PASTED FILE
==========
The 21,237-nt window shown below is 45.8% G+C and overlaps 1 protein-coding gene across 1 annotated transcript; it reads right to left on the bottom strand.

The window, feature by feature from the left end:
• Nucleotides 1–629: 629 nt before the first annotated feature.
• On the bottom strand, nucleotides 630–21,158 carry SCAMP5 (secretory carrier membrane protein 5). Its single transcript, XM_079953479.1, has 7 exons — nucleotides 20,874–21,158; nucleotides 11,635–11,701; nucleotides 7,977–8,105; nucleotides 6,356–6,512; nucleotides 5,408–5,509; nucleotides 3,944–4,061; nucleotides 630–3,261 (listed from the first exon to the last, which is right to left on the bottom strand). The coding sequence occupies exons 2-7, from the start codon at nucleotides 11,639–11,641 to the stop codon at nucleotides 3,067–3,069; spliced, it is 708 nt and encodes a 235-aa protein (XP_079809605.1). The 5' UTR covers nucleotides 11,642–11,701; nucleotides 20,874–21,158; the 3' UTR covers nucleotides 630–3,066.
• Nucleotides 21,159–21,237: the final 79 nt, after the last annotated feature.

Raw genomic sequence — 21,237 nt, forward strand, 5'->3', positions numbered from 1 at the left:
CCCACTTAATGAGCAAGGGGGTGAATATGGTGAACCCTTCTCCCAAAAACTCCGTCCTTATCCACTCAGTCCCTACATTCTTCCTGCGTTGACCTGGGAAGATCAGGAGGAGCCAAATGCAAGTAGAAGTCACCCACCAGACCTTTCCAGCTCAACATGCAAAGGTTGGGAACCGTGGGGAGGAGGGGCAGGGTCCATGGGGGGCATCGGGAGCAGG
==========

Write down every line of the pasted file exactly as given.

The 21,237-nt window shown below is 45.8% G+C and overlaps 1 protein-coding gene across 1 annotated transcript; it reads right to left on the bottom strand.

The window, feature by feature from the left end:
• Nucleotides 1–629: 629 nt before the first annotated feature.
• On the bottom strand, nucleotides 630–21,158 carry SCAMP5 (secretory carrier membrane protein 5). Its single transcript, XM_079953479.1, has 7 exons — nucleotides 20,874–21,158; nucleotides 11,635–11,701; nucleotides 7,977–8,105; nucleotides 6,356–6,512; nucleotides 5,408–5,509; nucleotides 3,944–4,061; nucleotides 630–3,261 (listed from the first exon to the last, which is right to left on the bottom strand). The coding sequence occupies exons 2-7, from the start codon at nucleotides 11,639–11,641 to the stop codon at nucleotides 3,067–3,069; spliced, it is 708 nt and encodes a 235-aa protein (XP_079809605.1). The 5' UTR covers nucleotides 11,642–11,701; nucleotides 20,874–21,158; the 3' UTR covers nucleotides 630–3,066.
• Nucleotides 21,159–21,237: the final 79 nt, after the last annotated feature.

Raw genomic sequence — 21,237 nt, forward strand, 5'->3', positions numbered from 1 at the left:
CCCACTTAATGAGCAAGGGGGTGAATATGGTGAACCCTTCTCCCAAAAACTCCGTCCTTATCCACTCAGTCCCTACATTCTTCCTGCGTTGACCTGGGAAGATCAGGAGGAGCCAAATGCAAGTAGAAGTCACCCACCAGACCTTTCCAGCTCAACATGCAAAGGTTGGGAACCGTGGGGAGGAGGGGCAGGGTCCATGGGGGGCATCGGGAGCAGG